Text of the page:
The story goes that fanatical Japanese militarists pressured the unwilling Emperor Hirohito into World War II, with a suicidal zeal that it took two atom bombs to destroy; and that American democracy reluctantly conceded the peace-loving monarch a non-political role in postwar Japan, in deference to his devoted subjects. Herbert Bix’s magisterial new biography—the first anglophone work to draw on the full array of court sources now available—proves every one of these propositions false.

Hirohito ascended the Chrysanthemum Throne in 1926, after five years as regent to his mentally debilitated father Emperor Yoshihito. His legacy was mixed. The 25-year-old inherited a dynamic, industrializing economy, an expanding colonial empire and the imperial state system; but also, rising social tensions and popular discontent. Bix cites a widely circulated denunciation written some years earlier by Uchiyama Gudo, a young priest of the Soto Zen sect:

The Big Bullock of the present government, the emperor, is not the son of gods as your primary school teachers and others would have you believe. The ancestors of the present emperor came forth from a corner of Kyushu, killing and robbing people as they did. They then destroyed their fellow thieves . . . Although this is well known, university professors and their students, weaklings that they are, refuse to either say or write anything about it. Instead, they attempt to deceive both others and themselves, knowing all along the whole thing is a pack of lies.

‘Extremist thought is about to overwhelm the world; and an outcry is being made about the labour problem’, the young Hirohito had noted in an essay on the Paris Peace Conference in 1920. The response of the conservative court elite was a policy of ‘total national unity’, ‘military preparedness’, accelerated industrial growth and a deliberate project of rebuilding the emperor’s prestige as the embodiment of supreme military, political and religious power.

Slight, twitchy, shrill-voiced, near-sighted, physically awkward, reticent and tense, Hirohito was not the obvious candidate for divine martial-monarch. But he was intelligent enough and strong-willed, and he wanted to rule. Whereas his grandfather the Meiji emperor had been all too prone to indulge his prodigious appetites, Hirohito set self-discipline above pleasure: a frugal regime, daily exercise, a highly regulated timetable. His education had a strong military slant: lectured by admirals and generals on American theories of sea-power and the use of infantry (as well as constitutional and international law, Western history, diplomacy and political philosophy, race and imperialism, economics, contemporary events and natural science), he was given actual command of company-sized units of the Imperial Guard, and a trench was dug inside the palace compound so the 19-year-old prince could practise firing the machine-gun. Once he had assumed the throne, Hirohito was rarely out of uniform. The enthronement ceremonies orchestrated by the palace elite lasted a year, climaxing in the secret ritual of his deification—an ‘awe-inspiring mystery’ as the loyal press and newly established national radio had it—consummating his symbolic marriage to his progenitor, the sun goddess Amaterasu Omikami, while lying in the foetal position, wrapped in a quilt, on the sacred shinza bed.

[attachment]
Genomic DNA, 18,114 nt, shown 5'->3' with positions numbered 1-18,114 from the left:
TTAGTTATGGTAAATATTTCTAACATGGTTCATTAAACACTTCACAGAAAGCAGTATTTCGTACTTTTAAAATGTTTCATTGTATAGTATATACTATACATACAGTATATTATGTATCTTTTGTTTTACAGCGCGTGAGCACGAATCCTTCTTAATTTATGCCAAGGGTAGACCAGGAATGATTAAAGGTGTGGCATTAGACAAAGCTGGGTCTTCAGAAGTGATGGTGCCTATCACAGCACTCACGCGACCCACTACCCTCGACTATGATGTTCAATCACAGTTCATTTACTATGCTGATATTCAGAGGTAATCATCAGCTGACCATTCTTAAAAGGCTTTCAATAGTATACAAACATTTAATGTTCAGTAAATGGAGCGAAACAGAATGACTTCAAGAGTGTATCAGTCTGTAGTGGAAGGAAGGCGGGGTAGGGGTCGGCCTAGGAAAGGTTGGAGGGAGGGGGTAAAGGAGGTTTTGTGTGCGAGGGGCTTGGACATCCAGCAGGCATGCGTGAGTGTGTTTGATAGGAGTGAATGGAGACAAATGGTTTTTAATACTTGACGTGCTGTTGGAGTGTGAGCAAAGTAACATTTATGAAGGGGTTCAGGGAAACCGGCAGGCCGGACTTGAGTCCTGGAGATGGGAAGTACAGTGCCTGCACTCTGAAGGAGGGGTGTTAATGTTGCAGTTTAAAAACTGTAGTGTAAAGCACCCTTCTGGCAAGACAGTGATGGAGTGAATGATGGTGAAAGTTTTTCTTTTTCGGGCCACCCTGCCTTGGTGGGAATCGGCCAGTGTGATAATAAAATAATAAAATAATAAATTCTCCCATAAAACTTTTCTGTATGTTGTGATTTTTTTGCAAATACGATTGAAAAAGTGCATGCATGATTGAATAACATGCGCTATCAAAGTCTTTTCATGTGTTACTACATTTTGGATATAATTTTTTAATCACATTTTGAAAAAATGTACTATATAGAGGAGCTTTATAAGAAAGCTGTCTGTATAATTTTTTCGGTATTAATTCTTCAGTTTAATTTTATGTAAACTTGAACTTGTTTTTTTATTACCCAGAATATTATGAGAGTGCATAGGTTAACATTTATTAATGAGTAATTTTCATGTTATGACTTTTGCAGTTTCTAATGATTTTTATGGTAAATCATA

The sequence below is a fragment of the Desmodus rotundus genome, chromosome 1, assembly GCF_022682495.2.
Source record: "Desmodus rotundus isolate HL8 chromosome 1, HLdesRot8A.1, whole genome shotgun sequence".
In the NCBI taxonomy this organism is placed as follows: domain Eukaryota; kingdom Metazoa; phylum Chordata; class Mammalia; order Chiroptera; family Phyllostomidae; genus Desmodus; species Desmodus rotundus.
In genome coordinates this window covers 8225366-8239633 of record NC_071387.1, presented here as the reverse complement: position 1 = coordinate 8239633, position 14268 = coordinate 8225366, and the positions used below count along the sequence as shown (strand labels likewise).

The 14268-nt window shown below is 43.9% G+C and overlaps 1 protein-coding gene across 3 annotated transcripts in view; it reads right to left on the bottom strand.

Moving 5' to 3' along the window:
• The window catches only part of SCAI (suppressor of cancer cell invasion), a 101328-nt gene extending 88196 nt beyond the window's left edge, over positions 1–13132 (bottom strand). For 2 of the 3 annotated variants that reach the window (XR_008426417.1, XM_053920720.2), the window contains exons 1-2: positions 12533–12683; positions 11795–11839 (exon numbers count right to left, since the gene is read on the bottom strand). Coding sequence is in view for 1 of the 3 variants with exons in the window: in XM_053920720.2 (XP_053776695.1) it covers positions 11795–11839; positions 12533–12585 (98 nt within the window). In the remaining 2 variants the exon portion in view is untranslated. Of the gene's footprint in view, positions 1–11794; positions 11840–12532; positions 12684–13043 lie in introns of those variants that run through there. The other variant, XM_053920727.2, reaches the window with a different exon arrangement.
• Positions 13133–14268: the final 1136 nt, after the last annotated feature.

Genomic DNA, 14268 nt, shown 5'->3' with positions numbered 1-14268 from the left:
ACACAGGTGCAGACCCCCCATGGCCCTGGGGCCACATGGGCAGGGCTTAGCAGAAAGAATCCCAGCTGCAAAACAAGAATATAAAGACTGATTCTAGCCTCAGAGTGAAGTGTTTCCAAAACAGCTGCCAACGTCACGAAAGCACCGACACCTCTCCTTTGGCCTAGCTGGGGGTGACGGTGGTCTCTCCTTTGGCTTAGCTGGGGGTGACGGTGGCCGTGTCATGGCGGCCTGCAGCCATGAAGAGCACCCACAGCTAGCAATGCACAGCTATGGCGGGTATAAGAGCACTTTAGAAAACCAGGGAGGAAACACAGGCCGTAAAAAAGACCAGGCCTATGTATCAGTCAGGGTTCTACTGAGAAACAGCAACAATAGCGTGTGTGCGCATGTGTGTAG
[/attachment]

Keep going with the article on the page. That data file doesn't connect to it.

In power, as Bix demonstrates, Hirohito was the ‘active agent’ of his and the ruling elites’ interests, ‘neither an arch-conspirator nor a dictator but a leading participant’ in the major political and military events of his reign: ‘Like a silent spider positioned at the centre of a wide, multisided web, Hirohito spread his filaments into every organ of state and the army and navy, absorbing—and remembering—information provided by others’. For the court elite, ‘constitutional monarchy’ was a protective façade, allowing the emperor to rule while remaining unaccountable.

Bix charts every oscillation of this weak but canny politician. From 1926, Hirohito and his advisors began a succession of anti-democratic initiatives to strengthen the kokutai—the emperor-based polity—and impose an aggressive, militarist-chauvinist nationalism from above. A policy of mass arrests, forced recantations and executions was pursued against Communists and labour and peasant activists. Hirohito’s prerogative of tosuiken—the autonomy of supreme command—was jealously guarded. Nervous about Western condemnations of the invasion of Manchuria, he was gleeful at the Kwantung Army’s success. His silent endorsement of the criminal depradations of his young officers in China encouraged them to worse excesses, in the name of ‘divine Japan’. As the conflict there developed into full-scale war, he was involved in decision-making on a daily basis, authorizing, inter alia, the use of poison gas and the final assault on Nanjing, and ‘signing off’ on the campaigns of annihilation against guerrilla bases that became known as the sanko, or three ‘alls’: kill all, burn all, loot all.